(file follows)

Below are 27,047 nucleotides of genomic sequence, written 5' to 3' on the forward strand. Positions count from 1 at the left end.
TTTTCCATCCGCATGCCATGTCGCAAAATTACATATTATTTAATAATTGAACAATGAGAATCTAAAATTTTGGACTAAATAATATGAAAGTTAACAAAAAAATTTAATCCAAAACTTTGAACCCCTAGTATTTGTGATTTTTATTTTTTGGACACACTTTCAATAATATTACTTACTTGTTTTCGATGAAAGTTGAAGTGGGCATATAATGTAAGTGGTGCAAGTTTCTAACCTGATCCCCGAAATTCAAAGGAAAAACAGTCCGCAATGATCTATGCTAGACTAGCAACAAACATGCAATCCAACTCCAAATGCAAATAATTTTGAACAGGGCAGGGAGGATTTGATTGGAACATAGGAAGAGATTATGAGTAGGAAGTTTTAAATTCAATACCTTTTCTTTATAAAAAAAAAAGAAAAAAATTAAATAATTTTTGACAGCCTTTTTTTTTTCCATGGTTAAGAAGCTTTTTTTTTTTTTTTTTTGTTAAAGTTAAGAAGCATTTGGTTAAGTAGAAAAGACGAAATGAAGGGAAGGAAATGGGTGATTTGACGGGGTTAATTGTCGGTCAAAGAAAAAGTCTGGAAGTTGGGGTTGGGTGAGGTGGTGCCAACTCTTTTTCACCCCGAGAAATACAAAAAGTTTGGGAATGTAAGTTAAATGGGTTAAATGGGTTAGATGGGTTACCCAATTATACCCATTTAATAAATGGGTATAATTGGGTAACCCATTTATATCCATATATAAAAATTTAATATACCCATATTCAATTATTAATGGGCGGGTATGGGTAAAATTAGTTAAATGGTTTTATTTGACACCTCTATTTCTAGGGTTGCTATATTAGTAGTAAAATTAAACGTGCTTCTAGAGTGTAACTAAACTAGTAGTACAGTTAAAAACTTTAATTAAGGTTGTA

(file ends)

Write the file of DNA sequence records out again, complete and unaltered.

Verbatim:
Below are 27,047 nucleotides of genomic sequence, written 5' to 3' on the forward strand. Positions count from 1 at the left end.
TTTTCCATCCGCATGCCATGTCGCAAAATTACATATTATTTAATAATTGAACAATGAGAATCTAAAATTTTGGACTAAATAATATGAAAGTTAACAAAAAAATTTAATCCAAAACTTTGAACCCCTAGTATTTGTGATTTTTATTTTTTGGACACACTTTCAATAATATTACTTACTTGTTTTCGATGAAAGTTGAAGTGGGCATATAATGTAAGTGGTGCAAGTTTCTAACCTGATCCCCGAAATTCAAAGGAAAAACAGTCCGCAATGATCTATGCTAGACTAGCAACAAACATGCAATCCAACTCCAAATGCAAATAATTTTGAACAGGGCAGGGAGGATTTGATTGGAACATAGGAAGAGATTATGAGTAGGAAGTTTTAAATTCAATACCTTTTCTTTATAAAAAAAAAAGAAAAAAATTAAATAATTTTTGACAGCCTTTTTTTTTTCCATGGTTAAGAAGCTTTTTTTTTTTTTTTTTTGTTAAAGTTAAGAAGCATTTGGTTAAGTAGAAAAGACGAAATGAAGGGAAGGAAATGGGTGATTTGACGGGGTTAATTGTCGGTCAAAGAAAAAGTCTGGAAGTTGGGGTTGGGTGAGGTGGTGCCAACTCTTTTTCACCCCGAGAAATACAAAAAGTTTGGGAATGTAAGTTAAATGGGTTAAATGGGTTAGATGGGTTACCCAATTATACCCATTTAATAAATGGGTATAATTGGGTAACCCATTTATATCCATATATAAAAATTTAATATACCCATATTCAATTATTAATGGGCGGGTATGGGTAAAATTAGTTAAATGGTTTTATTTGACACCTCTATTTCTAGGGTTGCTATATTAGTAGTAAAATTAAACGTGCTTCTAGAGTGTAACTAAACTAGTAGTACAGTTAAAAACTTTAATTAAGGTTGTA